Many of the trials had a small number of patients. Four had fewer than 40 recruits. The duration of most trials was between 6 and 12 months.


All four pioglitazone studies involved liver biopsies. Pioglitazone was found to improve all parameters of liver histology, was better than placebo, or diet and exercise, or hypocaloric diet, but was no better than vitamin E. It should be noted that the control group on hypocaloric diet lost only 0.5 kg.

Pioglitazone reduced alanine aminotransferase (ALT) levels. In six trials reporting glycosylated haemoglobin (HbA1c), four of which were in patients with diabetes or impaired glucose tolerance, HbA1c level was reduced, by 0.2–0.7%. Weight gain ranging from 2.5 to 4.7 kg was observed with pioglitazone. Results for insulin resistance were mixed, with both increases and decreases reported.


Of the eight metformin studies, five involved liver biopsy and three relied on ultrasound. Most showed no clear benefit from the addition of metformin to diet or (in one case) rosiglitazone. Four trials reported ultrasound changes in steatosis, of which two found no difference and two some advantage with metformin. The lack of benefit was in some cases because patients in the control arm improved on diet.

The two trials that compared metformin and rosiglitazone had mixed results. One found significant improvements in histology when the metformin and rosiglitazone groups were combined and then compared with the diet group, but not when the metformin and rosiglitazone groups were considered individually. The other found improvements with rosiglitazone alone, and the combination of rosiglitazone and metformin, but not with metformin alone.

Hence, there is a lack of evidence that metformin improves liver histology at the NASH stage.

Alanine aminotransferase levels improved on metformin. Reductions in HbA1c levels ranged from 0.23% to 1.2% with metformin.

Unlike with pioglitazone, patients on metformin tended to lose weight (by 4.3 kg, based on only one trial). Measures of insulin resistance tended to improve on metformin.


There is a growing consensus that NAFLD can be diagnosed without liver biopsy, using combinations of clinical history, laboratory tests (full blood count, liver function tests) and ultrasound. A form of ultrasound known as ‘transient elastography’ may be useful but further research is needed, especially in obese patients. Computerised tomography (CT) scanning may be better than ultrasound, but there are issues around radiation dose and access. Magnetic resonance spectroscopy may be the best of the non-invasive methods, but is expensive and not readily available.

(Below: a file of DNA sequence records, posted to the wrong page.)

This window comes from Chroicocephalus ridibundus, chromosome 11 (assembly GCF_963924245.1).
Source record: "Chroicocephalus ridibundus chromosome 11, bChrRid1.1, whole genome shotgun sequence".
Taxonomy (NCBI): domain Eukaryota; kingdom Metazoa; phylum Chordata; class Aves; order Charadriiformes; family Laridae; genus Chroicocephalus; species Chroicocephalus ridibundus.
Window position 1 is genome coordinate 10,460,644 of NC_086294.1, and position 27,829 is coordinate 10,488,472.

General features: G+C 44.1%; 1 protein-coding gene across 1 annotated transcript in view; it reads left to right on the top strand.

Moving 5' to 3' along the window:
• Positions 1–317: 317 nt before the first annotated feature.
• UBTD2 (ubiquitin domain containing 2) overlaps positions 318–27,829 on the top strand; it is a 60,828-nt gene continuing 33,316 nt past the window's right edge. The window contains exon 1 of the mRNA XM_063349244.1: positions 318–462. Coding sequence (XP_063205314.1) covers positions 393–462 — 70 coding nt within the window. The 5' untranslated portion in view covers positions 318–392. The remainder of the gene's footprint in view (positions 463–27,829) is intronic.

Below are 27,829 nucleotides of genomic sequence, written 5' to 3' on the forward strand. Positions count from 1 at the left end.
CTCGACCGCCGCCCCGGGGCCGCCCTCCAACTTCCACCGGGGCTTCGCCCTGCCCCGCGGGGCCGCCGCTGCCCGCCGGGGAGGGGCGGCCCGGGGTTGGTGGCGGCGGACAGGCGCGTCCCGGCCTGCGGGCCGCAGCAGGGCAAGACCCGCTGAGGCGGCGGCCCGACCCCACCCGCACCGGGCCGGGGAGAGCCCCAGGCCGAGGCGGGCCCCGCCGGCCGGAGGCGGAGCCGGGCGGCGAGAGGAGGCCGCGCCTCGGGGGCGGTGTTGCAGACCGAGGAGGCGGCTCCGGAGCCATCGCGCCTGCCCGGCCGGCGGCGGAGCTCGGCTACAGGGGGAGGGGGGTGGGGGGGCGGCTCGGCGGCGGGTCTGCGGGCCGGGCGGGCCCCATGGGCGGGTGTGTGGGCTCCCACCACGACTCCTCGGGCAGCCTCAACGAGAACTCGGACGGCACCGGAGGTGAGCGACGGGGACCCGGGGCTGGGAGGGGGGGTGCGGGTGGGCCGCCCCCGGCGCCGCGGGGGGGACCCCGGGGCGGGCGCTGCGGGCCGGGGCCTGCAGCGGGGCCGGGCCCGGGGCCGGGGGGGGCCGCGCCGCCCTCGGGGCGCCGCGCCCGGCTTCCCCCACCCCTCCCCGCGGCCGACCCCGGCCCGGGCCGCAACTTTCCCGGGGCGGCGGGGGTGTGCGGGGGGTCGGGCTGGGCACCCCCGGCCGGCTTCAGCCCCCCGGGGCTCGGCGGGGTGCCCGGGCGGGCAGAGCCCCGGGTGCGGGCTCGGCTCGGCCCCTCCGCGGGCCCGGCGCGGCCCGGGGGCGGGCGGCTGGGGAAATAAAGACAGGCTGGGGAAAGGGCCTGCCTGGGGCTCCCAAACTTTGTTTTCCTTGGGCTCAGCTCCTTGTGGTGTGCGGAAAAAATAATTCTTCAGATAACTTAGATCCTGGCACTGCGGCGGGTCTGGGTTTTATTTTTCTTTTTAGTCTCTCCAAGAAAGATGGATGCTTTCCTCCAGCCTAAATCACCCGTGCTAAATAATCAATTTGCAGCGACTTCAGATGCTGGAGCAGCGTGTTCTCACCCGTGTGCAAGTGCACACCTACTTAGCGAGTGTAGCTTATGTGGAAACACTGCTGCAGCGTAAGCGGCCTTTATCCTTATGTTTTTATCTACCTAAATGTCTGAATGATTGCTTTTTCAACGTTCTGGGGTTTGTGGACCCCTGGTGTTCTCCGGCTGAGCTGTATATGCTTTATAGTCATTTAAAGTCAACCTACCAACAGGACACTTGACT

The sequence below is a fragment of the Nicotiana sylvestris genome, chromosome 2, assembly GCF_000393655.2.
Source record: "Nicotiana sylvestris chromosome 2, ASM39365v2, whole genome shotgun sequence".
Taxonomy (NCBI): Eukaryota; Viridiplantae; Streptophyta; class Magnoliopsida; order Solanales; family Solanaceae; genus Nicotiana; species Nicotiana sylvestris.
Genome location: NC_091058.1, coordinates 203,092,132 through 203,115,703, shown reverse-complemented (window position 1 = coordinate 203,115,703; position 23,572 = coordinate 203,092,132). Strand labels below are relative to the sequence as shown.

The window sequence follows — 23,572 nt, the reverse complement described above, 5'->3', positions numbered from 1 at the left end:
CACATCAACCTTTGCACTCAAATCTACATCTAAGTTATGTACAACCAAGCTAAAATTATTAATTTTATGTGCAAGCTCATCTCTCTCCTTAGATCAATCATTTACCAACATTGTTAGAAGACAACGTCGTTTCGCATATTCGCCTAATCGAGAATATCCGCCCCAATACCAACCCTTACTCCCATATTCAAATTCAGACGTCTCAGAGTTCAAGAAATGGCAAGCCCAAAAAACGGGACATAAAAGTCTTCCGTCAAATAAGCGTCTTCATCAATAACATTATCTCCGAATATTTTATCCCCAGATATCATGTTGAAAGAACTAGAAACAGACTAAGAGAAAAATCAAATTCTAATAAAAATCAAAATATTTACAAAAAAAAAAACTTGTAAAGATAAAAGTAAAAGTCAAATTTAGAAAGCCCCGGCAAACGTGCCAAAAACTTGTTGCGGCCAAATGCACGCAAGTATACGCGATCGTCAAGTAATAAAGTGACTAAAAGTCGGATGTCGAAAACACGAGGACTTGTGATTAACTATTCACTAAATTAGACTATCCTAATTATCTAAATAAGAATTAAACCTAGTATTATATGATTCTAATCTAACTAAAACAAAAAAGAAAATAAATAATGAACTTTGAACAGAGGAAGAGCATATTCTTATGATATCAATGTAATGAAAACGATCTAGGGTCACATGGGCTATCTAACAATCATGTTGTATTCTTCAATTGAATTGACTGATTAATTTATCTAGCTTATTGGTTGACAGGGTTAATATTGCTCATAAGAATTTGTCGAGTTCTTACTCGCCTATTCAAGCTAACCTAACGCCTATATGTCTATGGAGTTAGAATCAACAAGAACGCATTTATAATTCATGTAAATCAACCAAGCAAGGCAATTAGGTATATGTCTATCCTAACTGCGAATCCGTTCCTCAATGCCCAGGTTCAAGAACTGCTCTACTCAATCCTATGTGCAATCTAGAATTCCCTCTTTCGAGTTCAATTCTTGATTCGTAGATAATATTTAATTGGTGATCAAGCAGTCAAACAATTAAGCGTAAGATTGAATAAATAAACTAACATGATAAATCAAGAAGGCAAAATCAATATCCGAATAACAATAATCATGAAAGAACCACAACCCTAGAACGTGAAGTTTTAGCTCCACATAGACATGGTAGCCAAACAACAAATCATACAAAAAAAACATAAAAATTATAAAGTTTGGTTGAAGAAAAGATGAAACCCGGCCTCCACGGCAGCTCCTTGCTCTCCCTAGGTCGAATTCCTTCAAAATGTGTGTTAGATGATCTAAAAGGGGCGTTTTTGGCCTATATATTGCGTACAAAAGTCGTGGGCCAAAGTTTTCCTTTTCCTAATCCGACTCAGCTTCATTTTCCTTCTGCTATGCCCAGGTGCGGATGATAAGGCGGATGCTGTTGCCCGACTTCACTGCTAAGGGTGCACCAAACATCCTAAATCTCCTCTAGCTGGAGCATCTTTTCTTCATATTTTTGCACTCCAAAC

However, distinguishing steatosis from NASH by non-invasive means is proving more difficult, with doubts that this can be done by ultrasound or CT. New methods of magnetic resonance imaging may be more useful, but remain unproven.

Implications for research

The greatest need for drug trials is probably at the NASH stage. However, at present, any trial in the more advanced forms of NAFLD would have to use liver biopsy. The highest priority for research may, therefore, be in the diagnosis of NAFLD and the differentiation between steatosis and NASH.

Further trials of insulin sensitisers may not be the highest priority. Rosiglitazone has now been taken off the market because its cardiovascular safety was less than that of pioglitazone. However, pioglitazone has other adverse effects: weight gain, oedema and fractures. Metformin is safer, but had little effect on liver histology. The newer agents, the glucagon-like peptide-1 analogues, such as liraglutide, may be more worthy of a trial.

One high priority is for research into the ways of preventing people from becoming obese, and into the ways of ensuring weight loss in those who become obese, so that we can reduce the prevalence of NAFLD.


The National Institute for Health Research Health Technology Assessment programme.

© 2011, Crown Copyright.

Included under terms of UK Non-commercial Government License.

Bookshelf ID: NBK98333